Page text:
Sudan authorizes new law ‘taking apart’ Omar al-Bashir’s routine

Sudan authorizes new law ‘taking apart’ Omar al-Bashir’s routine

Sudan‘s transitional authorities authorized a law late on Thursday to “take apart” the regime of former President Omar al-Bashir, including the dissolution of his political party and confiscation of all its residential or commercial properties – in action to an essential need of protesters that assisted topple his government in April.

The law was passed throughout a joint meeting of Sudan’s sovereign council and cabinet that lasted a number of hours, during which the body also ditched a law managing females’s gown and behaviour.


The Sudanese Professionals Association (DAY SPA), which spearheaded the demonstrations against al-Bashir, welcomed the law, saying it was “a crucial action on the course to building a democratic civilian state.”

Prime Minister Abdalla Hamdok stated on Twitter that the law was not an act of vengeance, but was rather aimed at protecting the “self-respect of the Sudanese individuals”.

” We passed this law in a joint conference to develop justice and respect the self-respect of the people, and safeguard their gains, and so that individuals’s looted wealth can be recovered,” he added.

‘ Considerable reform’

Al Jazeera’s Hiba Morgan, reporting from Khartoum, said the brand-new decree “embodies the needs of the Sudanese people”.

Sudan - Hamdok

Prime Minister Abdalla Hamdok said the new law was not an act of revenge but was rather targeted at protecting the ‘dignity of the Sudanese people’ [El Tayyieb Siddig/Reuters]

According to the new law, members of al-Bashir’s old celebration are disallowed from seeking an optional position in the next 10 years.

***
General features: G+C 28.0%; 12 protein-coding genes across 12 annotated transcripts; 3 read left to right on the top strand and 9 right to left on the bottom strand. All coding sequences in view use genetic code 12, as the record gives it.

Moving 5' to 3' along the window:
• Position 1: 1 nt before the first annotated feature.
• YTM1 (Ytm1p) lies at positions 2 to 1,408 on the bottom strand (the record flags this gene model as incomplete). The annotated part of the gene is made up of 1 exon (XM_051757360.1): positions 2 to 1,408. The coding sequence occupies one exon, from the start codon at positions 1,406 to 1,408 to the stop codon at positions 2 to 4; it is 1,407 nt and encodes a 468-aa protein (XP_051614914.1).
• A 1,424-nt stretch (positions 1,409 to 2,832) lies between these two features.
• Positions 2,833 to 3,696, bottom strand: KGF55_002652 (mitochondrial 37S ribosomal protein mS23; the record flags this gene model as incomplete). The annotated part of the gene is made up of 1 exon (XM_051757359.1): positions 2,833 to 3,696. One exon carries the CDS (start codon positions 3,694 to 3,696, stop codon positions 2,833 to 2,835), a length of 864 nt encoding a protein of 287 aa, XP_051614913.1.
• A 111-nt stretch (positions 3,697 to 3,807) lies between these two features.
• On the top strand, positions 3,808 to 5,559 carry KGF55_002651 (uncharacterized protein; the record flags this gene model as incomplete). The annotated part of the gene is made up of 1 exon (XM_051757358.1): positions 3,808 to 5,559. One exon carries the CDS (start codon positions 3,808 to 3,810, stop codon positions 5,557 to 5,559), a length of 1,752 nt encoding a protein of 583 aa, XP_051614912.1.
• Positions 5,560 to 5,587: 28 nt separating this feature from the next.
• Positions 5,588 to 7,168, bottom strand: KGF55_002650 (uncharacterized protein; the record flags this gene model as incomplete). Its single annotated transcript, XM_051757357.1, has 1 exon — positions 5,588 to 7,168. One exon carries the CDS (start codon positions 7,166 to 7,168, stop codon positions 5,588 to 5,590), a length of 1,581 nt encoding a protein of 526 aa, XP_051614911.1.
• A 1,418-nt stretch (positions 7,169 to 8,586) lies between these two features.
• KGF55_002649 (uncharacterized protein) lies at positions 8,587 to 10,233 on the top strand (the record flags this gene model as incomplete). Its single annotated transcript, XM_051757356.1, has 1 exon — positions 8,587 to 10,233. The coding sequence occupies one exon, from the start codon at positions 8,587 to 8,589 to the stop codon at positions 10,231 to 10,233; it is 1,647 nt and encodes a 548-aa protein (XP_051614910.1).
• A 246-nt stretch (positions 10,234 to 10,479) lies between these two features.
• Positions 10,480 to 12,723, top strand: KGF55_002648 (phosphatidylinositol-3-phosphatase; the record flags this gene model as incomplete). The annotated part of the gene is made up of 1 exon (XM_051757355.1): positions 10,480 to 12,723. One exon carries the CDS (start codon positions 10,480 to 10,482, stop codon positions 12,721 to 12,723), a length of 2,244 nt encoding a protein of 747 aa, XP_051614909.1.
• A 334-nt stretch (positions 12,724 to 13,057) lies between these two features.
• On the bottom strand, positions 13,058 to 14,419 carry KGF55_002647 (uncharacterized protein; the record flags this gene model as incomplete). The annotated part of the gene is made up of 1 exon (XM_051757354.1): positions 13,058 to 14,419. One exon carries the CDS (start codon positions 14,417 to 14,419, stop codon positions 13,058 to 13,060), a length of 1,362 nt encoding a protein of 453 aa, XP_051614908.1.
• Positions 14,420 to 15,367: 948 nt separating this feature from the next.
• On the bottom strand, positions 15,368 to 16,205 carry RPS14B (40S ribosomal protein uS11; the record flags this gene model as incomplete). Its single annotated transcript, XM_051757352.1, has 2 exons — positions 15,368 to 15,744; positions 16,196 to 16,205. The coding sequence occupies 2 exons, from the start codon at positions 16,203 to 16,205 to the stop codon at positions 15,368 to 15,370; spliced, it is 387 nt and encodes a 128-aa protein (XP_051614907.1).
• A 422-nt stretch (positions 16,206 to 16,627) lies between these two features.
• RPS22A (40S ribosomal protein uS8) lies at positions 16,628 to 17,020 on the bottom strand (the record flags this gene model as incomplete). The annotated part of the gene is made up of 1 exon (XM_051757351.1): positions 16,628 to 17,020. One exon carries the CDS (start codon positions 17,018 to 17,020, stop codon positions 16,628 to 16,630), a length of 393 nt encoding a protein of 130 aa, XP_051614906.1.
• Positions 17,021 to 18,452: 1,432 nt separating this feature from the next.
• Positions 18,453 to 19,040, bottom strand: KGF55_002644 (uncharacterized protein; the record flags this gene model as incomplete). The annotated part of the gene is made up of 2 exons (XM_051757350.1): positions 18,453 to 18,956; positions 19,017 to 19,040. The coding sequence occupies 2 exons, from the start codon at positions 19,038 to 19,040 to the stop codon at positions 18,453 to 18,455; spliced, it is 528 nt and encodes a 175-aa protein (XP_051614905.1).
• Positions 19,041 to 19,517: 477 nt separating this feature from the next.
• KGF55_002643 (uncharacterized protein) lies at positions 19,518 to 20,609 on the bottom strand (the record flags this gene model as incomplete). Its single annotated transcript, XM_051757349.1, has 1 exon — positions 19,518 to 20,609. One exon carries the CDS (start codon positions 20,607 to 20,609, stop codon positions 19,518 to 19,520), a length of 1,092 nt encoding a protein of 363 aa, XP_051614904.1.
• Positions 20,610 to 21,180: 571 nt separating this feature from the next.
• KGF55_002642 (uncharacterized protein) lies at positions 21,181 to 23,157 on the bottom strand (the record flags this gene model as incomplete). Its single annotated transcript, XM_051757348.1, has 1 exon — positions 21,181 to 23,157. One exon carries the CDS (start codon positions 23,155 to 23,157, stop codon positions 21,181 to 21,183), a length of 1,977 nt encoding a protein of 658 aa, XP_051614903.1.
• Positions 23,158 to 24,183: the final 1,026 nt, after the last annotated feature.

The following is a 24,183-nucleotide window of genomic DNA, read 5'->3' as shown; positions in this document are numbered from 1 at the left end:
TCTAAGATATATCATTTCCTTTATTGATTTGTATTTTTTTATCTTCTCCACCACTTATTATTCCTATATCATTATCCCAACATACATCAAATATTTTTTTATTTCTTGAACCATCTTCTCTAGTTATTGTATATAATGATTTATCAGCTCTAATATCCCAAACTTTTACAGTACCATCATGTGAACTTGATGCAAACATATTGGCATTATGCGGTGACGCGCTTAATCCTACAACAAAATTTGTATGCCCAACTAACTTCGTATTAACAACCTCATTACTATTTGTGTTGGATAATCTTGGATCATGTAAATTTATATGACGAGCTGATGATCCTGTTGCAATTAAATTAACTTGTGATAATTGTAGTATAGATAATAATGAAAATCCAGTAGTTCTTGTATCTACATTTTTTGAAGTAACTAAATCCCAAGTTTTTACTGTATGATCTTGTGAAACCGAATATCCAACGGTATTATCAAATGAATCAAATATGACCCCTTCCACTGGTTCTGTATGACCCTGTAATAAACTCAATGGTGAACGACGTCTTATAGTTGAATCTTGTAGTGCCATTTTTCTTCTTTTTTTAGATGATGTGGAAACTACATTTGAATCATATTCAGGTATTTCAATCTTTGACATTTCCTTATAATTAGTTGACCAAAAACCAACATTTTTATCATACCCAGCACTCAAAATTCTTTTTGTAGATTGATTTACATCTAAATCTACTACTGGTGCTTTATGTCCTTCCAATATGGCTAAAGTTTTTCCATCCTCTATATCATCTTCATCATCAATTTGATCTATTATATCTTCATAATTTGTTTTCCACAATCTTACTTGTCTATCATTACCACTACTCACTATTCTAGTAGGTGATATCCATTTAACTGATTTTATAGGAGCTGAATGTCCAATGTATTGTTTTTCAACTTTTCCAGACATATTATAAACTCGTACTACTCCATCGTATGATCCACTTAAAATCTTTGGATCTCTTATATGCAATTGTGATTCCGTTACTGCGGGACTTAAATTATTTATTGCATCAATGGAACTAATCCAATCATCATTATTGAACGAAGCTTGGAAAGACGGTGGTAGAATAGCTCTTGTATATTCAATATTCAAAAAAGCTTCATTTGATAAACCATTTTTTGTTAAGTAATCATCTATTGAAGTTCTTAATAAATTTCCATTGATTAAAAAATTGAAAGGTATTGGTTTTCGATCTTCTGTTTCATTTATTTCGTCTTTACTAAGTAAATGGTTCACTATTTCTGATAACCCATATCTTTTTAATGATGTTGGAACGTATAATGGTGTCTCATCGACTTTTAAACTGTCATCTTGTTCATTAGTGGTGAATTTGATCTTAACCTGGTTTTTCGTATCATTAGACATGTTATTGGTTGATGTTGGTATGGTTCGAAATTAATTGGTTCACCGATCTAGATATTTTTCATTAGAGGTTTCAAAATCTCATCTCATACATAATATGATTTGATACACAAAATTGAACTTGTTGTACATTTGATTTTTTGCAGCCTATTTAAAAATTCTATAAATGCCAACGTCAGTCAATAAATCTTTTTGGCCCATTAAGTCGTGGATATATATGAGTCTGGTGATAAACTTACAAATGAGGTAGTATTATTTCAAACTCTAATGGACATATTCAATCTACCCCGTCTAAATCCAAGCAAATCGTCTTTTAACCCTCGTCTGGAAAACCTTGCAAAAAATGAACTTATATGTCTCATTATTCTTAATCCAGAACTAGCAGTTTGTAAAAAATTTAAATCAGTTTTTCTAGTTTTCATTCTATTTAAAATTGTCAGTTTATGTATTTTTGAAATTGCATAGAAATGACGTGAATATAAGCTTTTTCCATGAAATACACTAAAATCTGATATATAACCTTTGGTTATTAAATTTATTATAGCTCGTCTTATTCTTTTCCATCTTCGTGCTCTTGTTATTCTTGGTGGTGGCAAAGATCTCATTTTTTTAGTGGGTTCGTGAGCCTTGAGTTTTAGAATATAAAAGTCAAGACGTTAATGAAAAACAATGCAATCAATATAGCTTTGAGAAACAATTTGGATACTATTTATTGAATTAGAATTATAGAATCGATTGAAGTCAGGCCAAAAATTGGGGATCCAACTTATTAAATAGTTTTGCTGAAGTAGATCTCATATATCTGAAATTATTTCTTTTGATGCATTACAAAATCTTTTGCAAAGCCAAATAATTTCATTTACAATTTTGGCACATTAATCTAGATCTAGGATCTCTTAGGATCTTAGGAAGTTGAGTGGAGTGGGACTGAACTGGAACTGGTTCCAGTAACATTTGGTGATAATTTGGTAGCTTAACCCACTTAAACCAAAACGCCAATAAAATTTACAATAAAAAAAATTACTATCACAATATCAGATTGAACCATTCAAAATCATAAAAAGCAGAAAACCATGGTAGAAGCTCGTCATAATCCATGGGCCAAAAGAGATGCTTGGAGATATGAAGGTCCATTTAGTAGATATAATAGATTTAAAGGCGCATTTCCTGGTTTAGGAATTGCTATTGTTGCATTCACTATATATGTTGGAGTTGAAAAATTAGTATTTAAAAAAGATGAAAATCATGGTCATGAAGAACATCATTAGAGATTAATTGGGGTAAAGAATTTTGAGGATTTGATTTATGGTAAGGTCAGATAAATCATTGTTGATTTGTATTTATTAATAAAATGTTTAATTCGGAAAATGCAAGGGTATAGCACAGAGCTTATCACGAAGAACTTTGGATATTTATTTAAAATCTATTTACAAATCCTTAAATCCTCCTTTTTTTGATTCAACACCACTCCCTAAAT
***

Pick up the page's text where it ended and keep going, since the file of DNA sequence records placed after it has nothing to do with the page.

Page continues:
” This is substantial, and to a specific degree it fulfils the needs of individuals, who have been opposing for the previous couple of months, requiring a modification in governance,” our correspondent said.

Hamdok’s government was formed in September after a power-sharing offer between anti-al-Bashir groups and the Transitional Military Council that ruled the nation right away after Bashir’s overthrow.

Execution of the law will be a crucial test of how far transitional authorities want or able to go to reverse nearly three 30 years of rule by al-Bashir, who took power in a 1989 coup.

On The Other Hand, Justice Minister stated the government has rescinded a law utilized under al-Bashir to control women’s dress and behaviour and punish those found to contravene it with flogging.

The law was released to impose conservative Islamic social codes, limiting ladies’s flexibility of gown, movement, association, work and study. It had been extensively criticised by regional and international human rights groups.

Al-Bashir and his National Congress Party(NCP) had ruled the northeast African nation because June 30, 1989, before an across the country protest movement led to him being deposed him earlier this year.

Demonstrations emerged against al-Bashir’s federal government in December 2018 and quickly turned into an across the country anti-regime motion that finally caused his elimination.

The army deposed him on April 11 in a palace coup, and in August a joint civilian and military sovereign council was formed to manage the country’s shift to civilian rule as required by protesters.

A civilian-led cabinet headed by Hamdok is charged with the daily running of the country.

Al-Bashir is being kept in a prison in Khartoum dealing with trial on charges of corruption. Several other authorities of his government and senior party members are likewise in jail.

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